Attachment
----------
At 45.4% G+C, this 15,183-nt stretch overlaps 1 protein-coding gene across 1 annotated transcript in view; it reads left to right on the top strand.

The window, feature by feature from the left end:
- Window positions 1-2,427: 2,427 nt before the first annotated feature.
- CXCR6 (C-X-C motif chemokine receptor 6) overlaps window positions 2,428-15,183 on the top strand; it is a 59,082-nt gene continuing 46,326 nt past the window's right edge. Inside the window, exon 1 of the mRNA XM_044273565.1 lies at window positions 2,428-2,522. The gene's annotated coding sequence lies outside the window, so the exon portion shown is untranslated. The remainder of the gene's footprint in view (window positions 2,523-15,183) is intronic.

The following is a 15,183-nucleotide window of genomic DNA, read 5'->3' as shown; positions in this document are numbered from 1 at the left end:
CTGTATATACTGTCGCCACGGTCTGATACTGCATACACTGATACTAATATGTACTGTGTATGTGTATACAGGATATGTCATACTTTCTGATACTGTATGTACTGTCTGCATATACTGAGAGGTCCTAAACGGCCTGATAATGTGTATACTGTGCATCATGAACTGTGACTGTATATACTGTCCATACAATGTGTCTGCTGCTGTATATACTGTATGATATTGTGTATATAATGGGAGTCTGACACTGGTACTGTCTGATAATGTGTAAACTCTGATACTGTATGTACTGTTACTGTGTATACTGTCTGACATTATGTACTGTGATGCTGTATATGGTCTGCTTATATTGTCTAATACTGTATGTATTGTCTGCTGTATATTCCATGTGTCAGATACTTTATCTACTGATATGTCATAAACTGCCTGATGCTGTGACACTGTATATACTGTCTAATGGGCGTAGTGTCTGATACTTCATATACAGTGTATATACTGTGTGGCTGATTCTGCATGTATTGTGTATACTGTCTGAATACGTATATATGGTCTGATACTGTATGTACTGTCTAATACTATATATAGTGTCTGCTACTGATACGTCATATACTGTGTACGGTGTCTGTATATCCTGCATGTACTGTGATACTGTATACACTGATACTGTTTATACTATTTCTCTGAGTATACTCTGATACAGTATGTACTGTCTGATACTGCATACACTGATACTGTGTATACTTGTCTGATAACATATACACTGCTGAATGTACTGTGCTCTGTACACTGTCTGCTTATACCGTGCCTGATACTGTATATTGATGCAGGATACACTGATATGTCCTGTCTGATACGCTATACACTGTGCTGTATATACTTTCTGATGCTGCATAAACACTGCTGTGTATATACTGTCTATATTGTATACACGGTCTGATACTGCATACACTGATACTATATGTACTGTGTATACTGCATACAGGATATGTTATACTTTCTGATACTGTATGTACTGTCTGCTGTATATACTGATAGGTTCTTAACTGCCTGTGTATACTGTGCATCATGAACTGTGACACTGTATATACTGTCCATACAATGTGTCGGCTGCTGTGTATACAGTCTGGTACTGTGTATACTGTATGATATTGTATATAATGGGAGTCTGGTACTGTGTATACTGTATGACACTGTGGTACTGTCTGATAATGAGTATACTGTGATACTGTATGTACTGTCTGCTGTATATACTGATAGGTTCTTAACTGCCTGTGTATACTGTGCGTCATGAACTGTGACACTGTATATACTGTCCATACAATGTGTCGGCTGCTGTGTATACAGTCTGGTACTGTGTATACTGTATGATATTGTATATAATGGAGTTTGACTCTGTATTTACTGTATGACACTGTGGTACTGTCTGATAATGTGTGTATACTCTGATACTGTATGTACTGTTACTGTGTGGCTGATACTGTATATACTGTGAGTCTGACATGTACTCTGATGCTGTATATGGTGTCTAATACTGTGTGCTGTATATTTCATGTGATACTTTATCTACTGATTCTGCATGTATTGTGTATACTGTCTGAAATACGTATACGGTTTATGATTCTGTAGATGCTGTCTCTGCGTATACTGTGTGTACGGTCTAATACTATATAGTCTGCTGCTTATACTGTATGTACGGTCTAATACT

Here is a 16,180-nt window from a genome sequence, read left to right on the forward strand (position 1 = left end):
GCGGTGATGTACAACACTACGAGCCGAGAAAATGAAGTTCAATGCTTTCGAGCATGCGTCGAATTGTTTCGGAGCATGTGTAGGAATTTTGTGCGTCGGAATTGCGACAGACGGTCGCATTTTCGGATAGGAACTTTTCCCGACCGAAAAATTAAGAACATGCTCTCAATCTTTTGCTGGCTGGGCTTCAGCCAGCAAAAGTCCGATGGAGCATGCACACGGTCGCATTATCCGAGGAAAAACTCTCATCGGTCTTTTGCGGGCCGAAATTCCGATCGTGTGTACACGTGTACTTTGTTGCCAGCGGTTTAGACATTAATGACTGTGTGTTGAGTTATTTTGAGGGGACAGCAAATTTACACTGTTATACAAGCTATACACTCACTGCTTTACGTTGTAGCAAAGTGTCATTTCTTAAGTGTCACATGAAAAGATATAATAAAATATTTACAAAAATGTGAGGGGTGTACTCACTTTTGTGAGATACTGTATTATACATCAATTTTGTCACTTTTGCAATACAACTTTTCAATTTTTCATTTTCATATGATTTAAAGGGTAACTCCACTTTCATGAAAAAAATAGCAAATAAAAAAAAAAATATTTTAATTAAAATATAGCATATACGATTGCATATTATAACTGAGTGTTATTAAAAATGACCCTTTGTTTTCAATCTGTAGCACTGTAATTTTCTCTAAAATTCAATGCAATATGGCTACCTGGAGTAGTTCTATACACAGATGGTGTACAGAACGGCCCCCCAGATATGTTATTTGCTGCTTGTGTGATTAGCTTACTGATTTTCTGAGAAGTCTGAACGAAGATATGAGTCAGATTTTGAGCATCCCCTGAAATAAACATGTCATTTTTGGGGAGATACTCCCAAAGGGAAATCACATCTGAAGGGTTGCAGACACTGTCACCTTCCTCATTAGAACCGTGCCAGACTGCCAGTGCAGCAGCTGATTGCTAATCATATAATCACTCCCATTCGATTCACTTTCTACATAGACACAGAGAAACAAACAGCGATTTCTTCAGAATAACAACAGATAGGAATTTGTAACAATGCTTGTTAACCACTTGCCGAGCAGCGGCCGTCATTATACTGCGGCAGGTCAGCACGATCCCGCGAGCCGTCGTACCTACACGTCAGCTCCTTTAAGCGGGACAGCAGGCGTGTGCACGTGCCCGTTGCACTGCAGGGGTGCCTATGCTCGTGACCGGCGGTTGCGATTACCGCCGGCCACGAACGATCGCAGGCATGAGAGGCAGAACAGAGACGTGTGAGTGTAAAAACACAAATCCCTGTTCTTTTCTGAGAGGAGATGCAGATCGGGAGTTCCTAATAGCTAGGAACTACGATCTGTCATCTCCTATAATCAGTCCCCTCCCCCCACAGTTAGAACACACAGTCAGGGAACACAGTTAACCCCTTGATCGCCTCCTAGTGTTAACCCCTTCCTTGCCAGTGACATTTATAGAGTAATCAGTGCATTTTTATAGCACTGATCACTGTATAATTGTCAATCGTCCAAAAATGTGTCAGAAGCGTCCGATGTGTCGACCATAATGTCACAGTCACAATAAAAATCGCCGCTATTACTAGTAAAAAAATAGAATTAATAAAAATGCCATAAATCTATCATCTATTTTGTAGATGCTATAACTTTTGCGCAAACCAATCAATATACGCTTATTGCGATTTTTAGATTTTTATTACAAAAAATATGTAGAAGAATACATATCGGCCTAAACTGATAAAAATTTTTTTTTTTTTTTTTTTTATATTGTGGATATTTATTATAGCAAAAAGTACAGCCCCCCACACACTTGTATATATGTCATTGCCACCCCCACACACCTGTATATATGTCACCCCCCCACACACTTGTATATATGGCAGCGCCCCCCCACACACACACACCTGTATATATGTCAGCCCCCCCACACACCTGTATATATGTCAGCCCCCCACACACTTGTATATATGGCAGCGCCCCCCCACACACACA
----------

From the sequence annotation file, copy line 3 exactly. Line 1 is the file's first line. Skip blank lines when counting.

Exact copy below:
- Window positions 1-2,427: 2,427 nt before the first annotated feature.